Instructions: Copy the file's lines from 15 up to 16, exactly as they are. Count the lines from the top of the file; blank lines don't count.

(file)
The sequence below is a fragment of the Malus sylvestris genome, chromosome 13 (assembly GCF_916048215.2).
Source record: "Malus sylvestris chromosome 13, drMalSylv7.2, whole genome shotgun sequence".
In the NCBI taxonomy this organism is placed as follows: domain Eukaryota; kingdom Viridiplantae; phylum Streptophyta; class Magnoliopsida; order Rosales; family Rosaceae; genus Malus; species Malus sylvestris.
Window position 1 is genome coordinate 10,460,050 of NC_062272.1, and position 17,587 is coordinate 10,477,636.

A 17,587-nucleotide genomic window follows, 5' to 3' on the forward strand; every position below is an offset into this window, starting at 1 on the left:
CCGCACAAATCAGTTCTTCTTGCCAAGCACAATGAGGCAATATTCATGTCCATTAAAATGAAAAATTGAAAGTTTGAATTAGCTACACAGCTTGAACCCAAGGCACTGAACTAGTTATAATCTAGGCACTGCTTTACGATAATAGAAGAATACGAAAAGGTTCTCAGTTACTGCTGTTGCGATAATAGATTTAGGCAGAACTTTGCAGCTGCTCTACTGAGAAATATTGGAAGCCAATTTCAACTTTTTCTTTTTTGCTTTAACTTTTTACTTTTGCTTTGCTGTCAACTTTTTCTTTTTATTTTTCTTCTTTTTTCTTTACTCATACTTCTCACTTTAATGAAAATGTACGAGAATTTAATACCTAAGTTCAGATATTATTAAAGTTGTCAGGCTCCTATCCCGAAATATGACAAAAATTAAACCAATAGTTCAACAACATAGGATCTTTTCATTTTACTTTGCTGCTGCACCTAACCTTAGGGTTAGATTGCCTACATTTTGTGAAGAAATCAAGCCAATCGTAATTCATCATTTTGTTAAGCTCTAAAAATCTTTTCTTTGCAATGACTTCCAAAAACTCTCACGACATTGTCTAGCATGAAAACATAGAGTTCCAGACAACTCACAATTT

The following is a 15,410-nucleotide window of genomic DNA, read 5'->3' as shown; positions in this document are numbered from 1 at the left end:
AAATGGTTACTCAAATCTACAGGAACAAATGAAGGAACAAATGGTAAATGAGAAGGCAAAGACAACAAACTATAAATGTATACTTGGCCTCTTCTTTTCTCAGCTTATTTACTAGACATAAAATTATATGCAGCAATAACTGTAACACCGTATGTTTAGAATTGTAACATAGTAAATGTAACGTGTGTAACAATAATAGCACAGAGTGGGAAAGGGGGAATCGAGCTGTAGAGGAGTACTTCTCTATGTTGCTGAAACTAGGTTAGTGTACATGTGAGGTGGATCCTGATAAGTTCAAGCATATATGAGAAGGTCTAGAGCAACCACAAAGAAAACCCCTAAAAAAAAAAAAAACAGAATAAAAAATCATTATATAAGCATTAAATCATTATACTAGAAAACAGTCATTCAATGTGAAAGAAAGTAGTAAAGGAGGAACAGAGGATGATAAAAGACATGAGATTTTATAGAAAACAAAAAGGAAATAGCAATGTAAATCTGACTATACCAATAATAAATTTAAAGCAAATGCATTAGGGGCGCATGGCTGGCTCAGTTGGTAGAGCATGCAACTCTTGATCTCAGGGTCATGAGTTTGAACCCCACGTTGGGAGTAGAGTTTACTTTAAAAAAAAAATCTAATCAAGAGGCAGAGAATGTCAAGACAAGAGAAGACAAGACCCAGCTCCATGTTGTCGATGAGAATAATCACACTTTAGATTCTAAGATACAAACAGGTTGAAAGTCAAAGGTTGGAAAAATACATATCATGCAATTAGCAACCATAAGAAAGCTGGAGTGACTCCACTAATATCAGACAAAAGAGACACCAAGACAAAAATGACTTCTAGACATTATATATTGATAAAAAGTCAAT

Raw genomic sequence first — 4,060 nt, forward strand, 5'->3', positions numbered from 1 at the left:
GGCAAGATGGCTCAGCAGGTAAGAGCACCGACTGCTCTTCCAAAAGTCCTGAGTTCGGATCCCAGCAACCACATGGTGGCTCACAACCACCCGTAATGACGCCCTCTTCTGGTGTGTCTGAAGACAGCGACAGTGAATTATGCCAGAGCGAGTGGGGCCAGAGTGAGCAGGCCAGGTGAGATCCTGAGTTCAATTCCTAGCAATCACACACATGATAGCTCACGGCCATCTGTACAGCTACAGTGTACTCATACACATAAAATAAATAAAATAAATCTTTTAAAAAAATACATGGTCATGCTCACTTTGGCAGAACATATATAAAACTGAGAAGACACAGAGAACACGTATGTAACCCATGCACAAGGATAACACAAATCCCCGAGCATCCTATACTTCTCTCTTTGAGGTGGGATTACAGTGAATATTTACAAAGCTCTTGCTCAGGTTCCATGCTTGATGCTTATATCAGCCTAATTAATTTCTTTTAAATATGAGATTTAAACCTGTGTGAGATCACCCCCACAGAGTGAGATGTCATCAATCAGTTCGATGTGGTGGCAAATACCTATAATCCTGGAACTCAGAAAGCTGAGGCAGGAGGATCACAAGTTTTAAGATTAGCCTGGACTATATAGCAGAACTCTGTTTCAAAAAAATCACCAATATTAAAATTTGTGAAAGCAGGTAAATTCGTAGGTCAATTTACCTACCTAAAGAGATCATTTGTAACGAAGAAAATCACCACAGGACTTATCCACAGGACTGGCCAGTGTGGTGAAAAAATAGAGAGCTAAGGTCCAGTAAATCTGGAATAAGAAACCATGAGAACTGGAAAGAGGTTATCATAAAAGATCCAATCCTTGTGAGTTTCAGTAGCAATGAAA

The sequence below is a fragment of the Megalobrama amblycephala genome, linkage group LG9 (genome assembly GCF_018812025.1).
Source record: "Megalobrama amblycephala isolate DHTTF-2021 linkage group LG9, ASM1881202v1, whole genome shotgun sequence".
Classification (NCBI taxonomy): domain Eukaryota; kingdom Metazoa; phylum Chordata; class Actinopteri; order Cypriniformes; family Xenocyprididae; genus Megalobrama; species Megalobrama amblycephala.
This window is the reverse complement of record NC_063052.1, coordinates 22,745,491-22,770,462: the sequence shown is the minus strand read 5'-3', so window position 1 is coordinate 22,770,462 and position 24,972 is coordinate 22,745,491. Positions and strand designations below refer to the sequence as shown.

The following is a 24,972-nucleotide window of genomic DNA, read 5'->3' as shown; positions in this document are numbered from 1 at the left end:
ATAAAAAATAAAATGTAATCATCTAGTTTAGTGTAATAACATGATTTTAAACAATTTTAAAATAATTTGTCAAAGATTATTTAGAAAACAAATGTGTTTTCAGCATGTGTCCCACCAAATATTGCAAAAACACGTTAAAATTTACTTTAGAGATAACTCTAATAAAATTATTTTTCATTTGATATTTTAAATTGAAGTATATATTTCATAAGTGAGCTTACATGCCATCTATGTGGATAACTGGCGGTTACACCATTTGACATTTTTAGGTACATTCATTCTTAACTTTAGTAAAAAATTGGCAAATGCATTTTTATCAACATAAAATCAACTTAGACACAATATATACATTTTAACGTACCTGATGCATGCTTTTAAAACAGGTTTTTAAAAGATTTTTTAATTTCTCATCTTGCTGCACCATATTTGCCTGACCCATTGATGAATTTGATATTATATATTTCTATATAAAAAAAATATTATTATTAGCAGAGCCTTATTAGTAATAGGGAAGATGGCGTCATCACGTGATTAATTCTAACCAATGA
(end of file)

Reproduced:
The following is a 24,972-nucleotide window of genomic DNA, read 5'->3' as shown; positions in this document are numbered from 1 at the left end:
ATAAAAAATAAAATGTAATCATCTAGTTTAGTGTAATAACATGATTTTAAACAATTTTAAAATAATTTGTCAAAGATTATTTAGAAAACAAATGTGTTTTCAGCATGTGTCCCACCAAATATTGCAAAAACACGTTAAAATTTACTTTAGAGATAACTCTAATAAAATTATTTTTCATTTGATATTTTAAATTGAAGTATATATTTCATAAGTGAGCTTACATGCCATCTATGTGGATAACTGGCGGTTACACCATTTGACATTTTTAGGTACATTCATTCTTAACTTTAGTAAAAAATTGGCAAATGCATTTTTATCAACATAAAATCAACTTAGACACAATATATACATTTTAACGTACCTGATGCATGCTTTTAAAACAGGTTTTTAAAAGATTTTTTAATTTCTCATCTTGCTGCACCATATTTGCCTGACCCATTGATGAATTTGATATTATATATTTCTATATAAAAAAAATATTATTATTAGCAGAGCCTTATTAGTAATAGGGAAGATGGCGTCATCACGTGATTAATTCTAACCAATGA